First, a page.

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This eBook from the Gutenberg Project consists of approximately 52 pages of information about In Bohemia with Du Maurier.

[Illustration:  FELIX LOOKS VERY SEEDY AFTER HIS BIRTHDAY.]

The celebration of one of my birthdays was an event rescued from oblivion by du Maurier’s pencil.  He illustrates our lively doings on that day and my appearance the next morning.  “Felix’s mamma,” he says, “had worked a very pretty cap for Felix, and Felix had it on the morning after his birthday, and Felix found that though the cap was very pretty, it made him look very seedy.”

[Illustration:  “RACHEL” AND FRIENDS CELEBRATE BOBTAIL’S BIRTHDAY.]

In the other drawing he gives striking likenesses of the friends assembled to celebrate the festive occasion.  They had come together in the evening, much in the same spirit that had led them under my windows in the morning, with a brass band and an enormous bouquet of cabbages, carrots, and cauliflowers.  There, on the left, is Van Lerius with his hands in his pockets, next to him du Maurier; then Heyermans, Bource, and all the other chums, and, though last not least, the proud bearer of the steaming punch-bowl.  What a set of jolly good fellows!  It is quite a pleasure to pore over the sketch and contemplate du Maurier’s phiz, expressing his unbounded capacity of enjoyment.  I can see him taking points that fell flat with the other fellows.  Quite a pleasure, too, to think of Huysmans’ big nose and Van Lerius’ bald head, of the tall and the short, of spindle shanks and chubby face.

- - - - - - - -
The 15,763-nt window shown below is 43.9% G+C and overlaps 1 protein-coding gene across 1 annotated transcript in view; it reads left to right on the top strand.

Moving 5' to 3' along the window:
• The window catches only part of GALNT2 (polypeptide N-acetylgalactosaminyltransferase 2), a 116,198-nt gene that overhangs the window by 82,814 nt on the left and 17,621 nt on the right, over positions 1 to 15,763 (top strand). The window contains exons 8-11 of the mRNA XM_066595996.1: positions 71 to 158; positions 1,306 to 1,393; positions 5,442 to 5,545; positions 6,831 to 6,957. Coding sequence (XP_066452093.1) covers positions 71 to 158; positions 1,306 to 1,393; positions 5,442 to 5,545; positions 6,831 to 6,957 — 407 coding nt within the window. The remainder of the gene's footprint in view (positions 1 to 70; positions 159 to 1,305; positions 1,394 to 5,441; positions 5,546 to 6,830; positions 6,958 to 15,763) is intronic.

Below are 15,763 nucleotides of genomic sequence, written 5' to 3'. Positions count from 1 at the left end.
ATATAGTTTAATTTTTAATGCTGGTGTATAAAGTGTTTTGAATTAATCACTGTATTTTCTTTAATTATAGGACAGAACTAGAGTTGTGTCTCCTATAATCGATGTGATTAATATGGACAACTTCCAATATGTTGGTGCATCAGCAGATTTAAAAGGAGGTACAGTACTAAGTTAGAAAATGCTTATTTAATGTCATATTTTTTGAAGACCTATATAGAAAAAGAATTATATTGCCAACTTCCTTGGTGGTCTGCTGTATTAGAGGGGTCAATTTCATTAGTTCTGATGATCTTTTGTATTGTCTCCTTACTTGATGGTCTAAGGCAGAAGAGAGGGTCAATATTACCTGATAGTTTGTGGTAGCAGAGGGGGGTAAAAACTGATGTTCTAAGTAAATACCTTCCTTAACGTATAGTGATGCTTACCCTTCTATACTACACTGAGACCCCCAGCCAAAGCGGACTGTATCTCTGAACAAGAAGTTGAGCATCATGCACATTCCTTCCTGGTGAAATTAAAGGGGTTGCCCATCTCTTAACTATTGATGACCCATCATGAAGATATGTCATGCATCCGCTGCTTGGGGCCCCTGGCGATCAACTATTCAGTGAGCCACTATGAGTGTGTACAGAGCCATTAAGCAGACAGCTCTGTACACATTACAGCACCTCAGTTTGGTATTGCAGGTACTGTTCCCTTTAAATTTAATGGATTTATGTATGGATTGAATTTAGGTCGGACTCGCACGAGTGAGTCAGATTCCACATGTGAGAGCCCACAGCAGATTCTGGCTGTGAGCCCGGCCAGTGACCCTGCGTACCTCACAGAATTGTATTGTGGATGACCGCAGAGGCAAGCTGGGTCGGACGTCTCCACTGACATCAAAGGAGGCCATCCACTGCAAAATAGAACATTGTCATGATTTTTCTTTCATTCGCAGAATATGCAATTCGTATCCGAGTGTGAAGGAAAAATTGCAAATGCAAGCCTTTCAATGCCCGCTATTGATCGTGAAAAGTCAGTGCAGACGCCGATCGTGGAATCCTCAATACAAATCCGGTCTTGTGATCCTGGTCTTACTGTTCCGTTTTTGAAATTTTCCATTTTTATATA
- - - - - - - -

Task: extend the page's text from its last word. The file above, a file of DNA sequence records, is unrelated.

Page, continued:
Where are they all now?  Some thirty-five years have elapsed, and the whirligig of time has been revolving with unfailing regularity, dropping us here and there, as caprice dictated, some to stand, some to fall.  What has become of the threads of friendship, picked up at the studio or the cafe, perhaps whilst puzzling over the chess-board, or when harmonising in four-part song?  Golden threads; some destined to be spun out and to become solidly intertwined; others to be hopelessly entangled or cruelly snapped asunder by the inexorable Fates.  Where shall I find them now, those friends and boon companions of my Bohemian days?  Here, there, and everywhere—­perhaps nowhere!  Some I see trotting briskly along the high-road of life, others dragging wearily through its tangled bypaths.  Yet again others resting under a big, cold stone that bears an inscription and a couple of dates, fixed just above their heads.

II.

I well remember a certain “barriere” that protected the level crossing just outside the Malines Station.  It was but an ordinary piece of hinged timber, but we, that is, du Maurier and I, can never forget it; for, as we stood by its side we vowed that come what might, we would never travel along that line and past the old gate without recalling that summer evening and re-thinking the thoughts of our early days.

It was also there, one evening, that we adopted our never-to-be-forgotten aliases—­Rag and Bobtail.  We had chanced upon a chum of ours named Sprenk lounging across that old barriere, and some fortuitous circumstance having revealed the fact that his initials were T.A.G., we forthwith dubbed him Tag.  Out of that very naturally grew the further development:  Rag, Tag, and Bobtail.

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